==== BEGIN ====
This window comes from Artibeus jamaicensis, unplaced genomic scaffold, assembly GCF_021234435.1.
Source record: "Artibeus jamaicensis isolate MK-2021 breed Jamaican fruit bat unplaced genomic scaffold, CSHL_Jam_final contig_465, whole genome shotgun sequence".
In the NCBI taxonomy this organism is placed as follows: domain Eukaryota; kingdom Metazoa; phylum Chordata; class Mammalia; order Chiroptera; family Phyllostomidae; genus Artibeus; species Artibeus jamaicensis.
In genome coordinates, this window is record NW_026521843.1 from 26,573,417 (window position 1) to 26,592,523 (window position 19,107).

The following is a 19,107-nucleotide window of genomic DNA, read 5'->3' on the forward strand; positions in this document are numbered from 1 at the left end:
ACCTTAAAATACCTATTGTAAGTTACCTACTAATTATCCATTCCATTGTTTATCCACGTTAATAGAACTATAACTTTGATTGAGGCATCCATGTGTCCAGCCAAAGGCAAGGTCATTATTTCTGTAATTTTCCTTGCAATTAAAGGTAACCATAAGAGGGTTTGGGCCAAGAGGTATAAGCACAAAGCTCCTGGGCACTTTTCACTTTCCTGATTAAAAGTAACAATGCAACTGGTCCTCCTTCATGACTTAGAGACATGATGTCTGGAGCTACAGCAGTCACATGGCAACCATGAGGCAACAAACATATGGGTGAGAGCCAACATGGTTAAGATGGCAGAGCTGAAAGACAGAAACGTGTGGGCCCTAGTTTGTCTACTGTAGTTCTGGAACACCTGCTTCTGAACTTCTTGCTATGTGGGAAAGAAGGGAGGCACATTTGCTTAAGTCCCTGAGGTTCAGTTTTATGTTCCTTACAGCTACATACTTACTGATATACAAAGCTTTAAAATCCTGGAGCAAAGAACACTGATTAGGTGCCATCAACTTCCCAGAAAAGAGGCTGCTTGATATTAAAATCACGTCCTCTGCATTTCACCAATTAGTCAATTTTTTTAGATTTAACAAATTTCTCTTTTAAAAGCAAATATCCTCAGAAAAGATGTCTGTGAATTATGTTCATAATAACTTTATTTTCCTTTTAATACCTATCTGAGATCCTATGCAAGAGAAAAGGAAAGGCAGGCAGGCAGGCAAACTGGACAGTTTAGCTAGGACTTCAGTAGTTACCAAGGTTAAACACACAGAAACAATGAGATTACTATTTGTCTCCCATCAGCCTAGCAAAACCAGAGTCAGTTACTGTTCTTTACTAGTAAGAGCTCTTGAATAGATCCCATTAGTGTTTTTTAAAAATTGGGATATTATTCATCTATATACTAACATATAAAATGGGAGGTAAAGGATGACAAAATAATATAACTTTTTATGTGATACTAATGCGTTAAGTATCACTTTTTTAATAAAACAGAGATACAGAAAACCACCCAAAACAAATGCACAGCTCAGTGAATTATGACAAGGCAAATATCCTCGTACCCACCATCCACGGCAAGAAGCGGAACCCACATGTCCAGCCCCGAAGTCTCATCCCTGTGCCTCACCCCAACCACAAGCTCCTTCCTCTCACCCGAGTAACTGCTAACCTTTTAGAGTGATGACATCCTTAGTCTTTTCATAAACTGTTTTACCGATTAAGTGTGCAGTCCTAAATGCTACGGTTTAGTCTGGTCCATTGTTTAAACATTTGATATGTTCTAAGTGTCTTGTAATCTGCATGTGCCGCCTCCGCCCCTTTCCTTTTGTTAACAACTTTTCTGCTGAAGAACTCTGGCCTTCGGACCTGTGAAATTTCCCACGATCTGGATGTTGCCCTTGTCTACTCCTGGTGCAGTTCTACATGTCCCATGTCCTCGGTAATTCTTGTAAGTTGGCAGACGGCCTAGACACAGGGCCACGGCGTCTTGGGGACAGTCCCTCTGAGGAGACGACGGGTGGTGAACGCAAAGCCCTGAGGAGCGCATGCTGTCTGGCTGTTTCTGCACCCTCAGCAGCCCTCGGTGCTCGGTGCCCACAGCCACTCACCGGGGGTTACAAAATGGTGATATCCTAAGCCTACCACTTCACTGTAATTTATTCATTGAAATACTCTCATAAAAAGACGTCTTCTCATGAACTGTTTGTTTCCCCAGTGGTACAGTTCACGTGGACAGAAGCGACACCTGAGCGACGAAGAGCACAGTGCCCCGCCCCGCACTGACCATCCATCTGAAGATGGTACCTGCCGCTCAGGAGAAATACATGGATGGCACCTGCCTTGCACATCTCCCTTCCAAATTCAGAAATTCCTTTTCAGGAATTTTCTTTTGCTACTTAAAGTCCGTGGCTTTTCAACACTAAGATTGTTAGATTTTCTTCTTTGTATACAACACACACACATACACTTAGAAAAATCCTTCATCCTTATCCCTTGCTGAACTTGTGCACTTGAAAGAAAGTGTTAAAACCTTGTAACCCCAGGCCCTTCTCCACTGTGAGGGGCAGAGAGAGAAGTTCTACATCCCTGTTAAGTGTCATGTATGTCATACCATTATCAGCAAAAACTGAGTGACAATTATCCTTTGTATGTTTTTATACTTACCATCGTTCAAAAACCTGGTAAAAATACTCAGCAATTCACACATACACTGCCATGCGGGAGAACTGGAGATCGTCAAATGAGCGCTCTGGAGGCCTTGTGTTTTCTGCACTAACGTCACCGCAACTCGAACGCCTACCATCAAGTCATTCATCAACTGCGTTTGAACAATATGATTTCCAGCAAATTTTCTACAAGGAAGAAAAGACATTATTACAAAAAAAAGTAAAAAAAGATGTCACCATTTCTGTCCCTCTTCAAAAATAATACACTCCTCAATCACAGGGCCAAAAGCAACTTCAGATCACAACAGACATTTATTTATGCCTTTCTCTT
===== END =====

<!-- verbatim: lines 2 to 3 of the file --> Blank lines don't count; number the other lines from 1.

Source record: "Artibeus jamaicensis isolate MK-2021 breed Jamaican fruit bat unplaced genomic scaffold, CSHL_Jam_final contig_465, whole genome shotgun sequence".
In the NCBI taxonomy this organism is placed as follows: domain Eukaryota; kingdom Metazoa; phylum Chordata; class Mammalia; order Chiroptera; family Phyllostomidae; genus Artibeus; species Artibeus jamaicensis.